OSI is an architectural model for open networking systems that was developed by the International Organization for Standardization (ISO) in Europe in 1974. The Open Systems Interconnection (OSI) reference model was intended as a basis for developing universally accepted networking protocols, but this initiative essentially failed for the following reasons:
The U.S government tried to require compliance with the OSI reference model for U.S. government networking solutions in the late 1980s by implementing standards called Government Open Systems Interconnection Profiles (GOSIPs). This effort was abandoned in 1995, however, and now few real-world implementations of OSI networking protocols exist outside of Europe.
The OSI reference model is best seen as an idealized model of the logical connections that must occur in order for network communication to take place. Most protocol suites used in the real world, such as TCP/IP, DECnet, and Systems Network Architecture (SNA), map somewhat loosely to the OSI reference model. The OSI model is a good starting point for understanding how various protocols within a protocol suite function and interact.
The development of OSI standards, i.e. standards for the interconnection of real open systems, is assisted by
the use of abstract models. To specify the external behavior of interconnected real open systems, each real open system
is replaced by a functionally equivalent abstract model of a real open system called an open system. Only the
interconnection aspects of these open systems would strictly need to be described. However to accomplish this, it is
necessary to describe both the internal and external behavior of these open systems. Only the external behavior of open
systems is retained for the definition of standards for real open systems. The description of the internal behavior of open
systems is provided in the Basic Reference Model only to support the definition of the interconnection aspects. Any real
system which behaves externally as an open system can be considered to be a real open system.
Data presentation and session management are important concepts, but it has not proved necessary, or evenparticularly useful, to make them into true layers, in the sense that a layer communicates directly only withthe layers adjacent to it. (SSL/TLS, 22.10.2 TLS, might be an example of a true layer providing encryption;applications read and write data directly to the SSL/TLS endpoint, which in turn manages the TCPconnection.) Generally what happens is that the Application layer manages its own Transport connections,and then reads and writes data directly from and to the Transport layer.
The application then uses conventionallibraries for Presentation actions such as encryption, compression and format translation. Similarly,applications typically implement their own Session actions for handling broken Transport connections, or for multiplexing streams of data over a single Transport connection. Version 2 of the HTTP protocol, forexample, contains a subprotocol for managing multiple streams; this is generally regarded as part of theApplication layer.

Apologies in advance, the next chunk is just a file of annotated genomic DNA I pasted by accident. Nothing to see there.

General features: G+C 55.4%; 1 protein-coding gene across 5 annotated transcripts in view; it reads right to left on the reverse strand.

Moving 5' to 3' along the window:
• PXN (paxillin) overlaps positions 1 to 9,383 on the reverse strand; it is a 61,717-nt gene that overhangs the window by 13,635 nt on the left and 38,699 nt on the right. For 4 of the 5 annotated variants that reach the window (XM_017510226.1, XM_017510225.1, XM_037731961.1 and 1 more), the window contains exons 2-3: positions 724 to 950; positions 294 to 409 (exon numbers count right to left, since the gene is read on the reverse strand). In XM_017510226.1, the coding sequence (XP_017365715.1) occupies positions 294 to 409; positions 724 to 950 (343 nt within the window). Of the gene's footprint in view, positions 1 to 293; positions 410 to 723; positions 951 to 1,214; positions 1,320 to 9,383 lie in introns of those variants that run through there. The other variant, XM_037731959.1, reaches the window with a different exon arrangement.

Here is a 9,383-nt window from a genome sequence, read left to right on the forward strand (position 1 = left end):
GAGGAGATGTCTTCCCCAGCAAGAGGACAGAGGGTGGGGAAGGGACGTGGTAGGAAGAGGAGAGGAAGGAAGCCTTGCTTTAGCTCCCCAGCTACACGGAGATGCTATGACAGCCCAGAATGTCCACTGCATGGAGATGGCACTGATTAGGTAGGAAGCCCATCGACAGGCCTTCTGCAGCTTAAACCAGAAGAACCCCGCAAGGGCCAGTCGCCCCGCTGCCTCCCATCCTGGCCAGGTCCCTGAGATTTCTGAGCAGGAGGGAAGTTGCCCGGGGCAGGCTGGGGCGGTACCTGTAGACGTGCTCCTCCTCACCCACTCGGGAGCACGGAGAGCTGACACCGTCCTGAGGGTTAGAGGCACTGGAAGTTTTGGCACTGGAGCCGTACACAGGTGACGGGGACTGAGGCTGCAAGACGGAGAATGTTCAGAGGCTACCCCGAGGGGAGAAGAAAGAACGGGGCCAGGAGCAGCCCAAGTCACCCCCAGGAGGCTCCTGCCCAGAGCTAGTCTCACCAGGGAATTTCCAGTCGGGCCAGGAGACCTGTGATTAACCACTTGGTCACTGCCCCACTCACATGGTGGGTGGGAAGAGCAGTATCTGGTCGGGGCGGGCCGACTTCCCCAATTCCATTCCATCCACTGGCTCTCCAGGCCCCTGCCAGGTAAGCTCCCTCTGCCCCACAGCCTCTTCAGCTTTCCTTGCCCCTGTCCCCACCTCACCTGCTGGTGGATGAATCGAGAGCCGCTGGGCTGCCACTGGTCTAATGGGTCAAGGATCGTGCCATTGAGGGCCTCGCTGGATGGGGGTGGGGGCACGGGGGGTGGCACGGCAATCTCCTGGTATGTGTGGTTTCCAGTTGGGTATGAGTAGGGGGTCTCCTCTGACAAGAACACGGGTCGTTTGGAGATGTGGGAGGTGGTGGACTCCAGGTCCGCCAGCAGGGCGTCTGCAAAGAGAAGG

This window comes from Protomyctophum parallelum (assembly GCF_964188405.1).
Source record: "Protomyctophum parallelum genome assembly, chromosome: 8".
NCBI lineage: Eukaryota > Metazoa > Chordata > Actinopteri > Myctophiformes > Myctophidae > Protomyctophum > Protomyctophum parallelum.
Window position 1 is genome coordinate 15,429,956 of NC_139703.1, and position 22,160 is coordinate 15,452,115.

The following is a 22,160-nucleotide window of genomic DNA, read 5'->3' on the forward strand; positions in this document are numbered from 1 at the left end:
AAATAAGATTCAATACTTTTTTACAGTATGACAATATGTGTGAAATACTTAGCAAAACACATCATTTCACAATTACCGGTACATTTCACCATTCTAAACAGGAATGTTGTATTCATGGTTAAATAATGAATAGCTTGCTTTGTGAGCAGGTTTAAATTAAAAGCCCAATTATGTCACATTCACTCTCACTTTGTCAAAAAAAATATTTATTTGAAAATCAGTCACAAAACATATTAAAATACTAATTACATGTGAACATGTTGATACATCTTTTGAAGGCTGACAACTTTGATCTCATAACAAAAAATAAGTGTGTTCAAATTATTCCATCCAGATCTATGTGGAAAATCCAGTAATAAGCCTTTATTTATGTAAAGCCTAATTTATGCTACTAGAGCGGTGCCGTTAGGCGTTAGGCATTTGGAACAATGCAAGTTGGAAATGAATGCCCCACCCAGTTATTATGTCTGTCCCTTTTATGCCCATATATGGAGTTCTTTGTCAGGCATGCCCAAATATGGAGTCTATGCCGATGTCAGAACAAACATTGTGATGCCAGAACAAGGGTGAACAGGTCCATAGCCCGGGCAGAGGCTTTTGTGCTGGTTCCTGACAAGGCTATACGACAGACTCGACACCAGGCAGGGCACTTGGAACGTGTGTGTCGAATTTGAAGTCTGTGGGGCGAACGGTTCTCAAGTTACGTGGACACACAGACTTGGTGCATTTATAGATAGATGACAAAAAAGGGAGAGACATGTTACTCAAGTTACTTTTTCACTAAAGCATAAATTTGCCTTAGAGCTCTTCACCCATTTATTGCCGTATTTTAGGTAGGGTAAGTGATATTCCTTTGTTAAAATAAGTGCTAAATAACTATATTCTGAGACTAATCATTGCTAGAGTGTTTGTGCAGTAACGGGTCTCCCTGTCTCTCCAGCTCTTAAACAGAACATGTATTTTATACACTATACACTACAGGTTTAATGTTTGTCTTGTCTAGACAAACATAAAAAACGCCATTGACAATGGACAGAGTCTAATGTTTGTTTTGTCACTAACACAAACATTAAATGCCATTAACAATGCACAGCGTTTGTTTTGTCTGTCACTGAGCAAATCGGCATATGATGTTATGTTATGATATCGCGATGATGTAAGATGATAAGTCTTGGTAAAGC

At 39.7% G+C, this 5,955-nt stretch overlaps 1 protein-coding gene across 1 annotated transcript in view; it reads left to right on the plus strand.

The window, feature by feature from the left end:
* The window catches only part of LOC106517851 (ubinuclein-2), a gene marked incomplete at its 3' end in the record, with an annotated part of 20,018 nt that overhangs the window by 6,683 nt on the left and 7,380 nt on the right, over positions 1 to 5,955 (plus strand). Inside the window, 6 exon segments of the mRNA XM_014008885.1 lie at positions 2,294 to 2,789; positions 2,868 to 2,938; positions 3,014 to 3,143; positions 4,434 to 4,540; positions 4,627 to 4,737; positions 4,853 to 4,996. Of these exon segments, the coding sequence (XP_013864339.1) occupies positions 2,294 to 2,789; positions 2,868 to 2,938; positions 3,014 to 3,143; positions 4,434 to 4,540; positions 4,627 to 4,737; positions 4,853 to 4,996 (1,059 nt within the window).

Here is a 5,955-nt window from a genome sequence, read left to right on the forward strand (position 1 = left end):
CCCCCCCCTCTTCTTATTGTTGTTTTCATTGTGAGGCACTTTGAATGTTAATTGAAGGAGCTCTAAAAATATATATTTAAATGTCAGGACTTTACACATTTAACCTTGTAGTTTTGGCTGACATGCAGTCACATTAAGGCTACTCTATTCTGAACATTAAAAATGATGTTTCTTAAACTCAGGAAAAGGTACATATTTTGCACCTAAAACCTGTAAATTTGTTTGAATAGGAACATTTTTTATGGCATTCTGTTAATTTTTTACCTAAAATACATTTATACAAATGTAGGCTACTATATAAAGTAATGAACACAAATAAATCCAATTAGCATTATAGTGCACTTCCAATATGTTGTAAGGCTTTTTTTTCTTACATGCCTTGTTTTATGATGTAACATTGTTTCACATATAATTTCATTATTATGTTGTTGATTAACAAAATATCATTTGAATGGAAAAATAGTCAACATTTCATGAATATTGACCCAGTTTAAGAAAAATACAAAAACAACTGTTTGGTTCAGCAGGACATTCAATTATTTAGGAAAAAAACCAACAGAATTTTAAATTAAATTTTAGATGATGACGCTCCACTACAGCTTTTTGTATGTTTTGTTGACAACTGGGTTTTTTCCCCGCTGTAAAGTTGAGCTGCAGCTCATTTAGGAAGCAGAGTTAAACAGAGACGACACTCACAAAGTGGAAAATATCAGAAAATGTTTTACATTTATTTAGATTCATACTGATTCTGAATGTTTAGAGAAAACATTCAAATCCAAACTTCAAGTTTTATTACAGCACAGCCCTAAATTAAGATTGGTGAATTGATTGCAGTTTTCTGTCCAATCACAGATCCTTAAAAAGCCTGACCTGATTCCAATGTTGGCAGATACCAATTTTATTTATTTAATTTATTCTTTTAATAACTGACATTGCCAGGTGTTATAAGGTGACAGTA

OSI has its own version of IP and TCP. The IP equivalent is CLNP, the ConnectionLess Network Protocol,although OSI also defines a connection-oriented protocol CMNS. The TCP equivalent is TP4; OSI alsodefines TP0 through TP3 but those are for connection-oriented networks.
It seems clear that the primary reasons the OSI protocols failed in the marketplace were their ponderousbureaucracy for protocol management, their principle that protocols be completed before implementationbegan, and their insistence on rigid adherence to the specifications to the point of non-interoperability. Incontrast, the IETF had (and still has) a «two working implementations» rule for a protocol to become a«Draft Standard». From RFC 2026:
A specification from which at least two independent and interoperable implementations from different code bases have been developed, and for which sufficient successful operational experience has been obtained, may be elevated to the «Draft Standard» level.
This rule has often facilitated the discovery of protocol design weaknesses early enough that the problemscould be fixed. The OSI approach is a striking failure for the «waterfall» design model, when competingwith the IETF's cyclic «prototyping» model. However, it is worth noting that the IETF has similarly beenunable to keep up with rapid changes in html, particularly at the browser end; the OSI mistakes were mostlyevident only in retrospect.
Trying to fit protocols into specific layers is often both futile and irrelevant. By one perspective, the RealTimeProtocol RTP lives at the Transport layer, but just above the UDP layer; others have put RTP into theApplication layer. Parts of the RTP protocol resemble the Session and Presentation layers. A key componentof the IP protocol is the set of various router-update protocols; some of these freely use higher-level layers.
Similarly, tunneling might be considered to be a Link-layer protocol, but tunnels are often created andmaintained at the Application layer.
A sometimes-more-successful approach to understanding «layers» is to view them instead as parts of a protocol graph. Thus, in the following diagram we have two protocol sublayers within the transport layer (UDP and RTP), and one protocol (ARP) not easily assigned to a layer.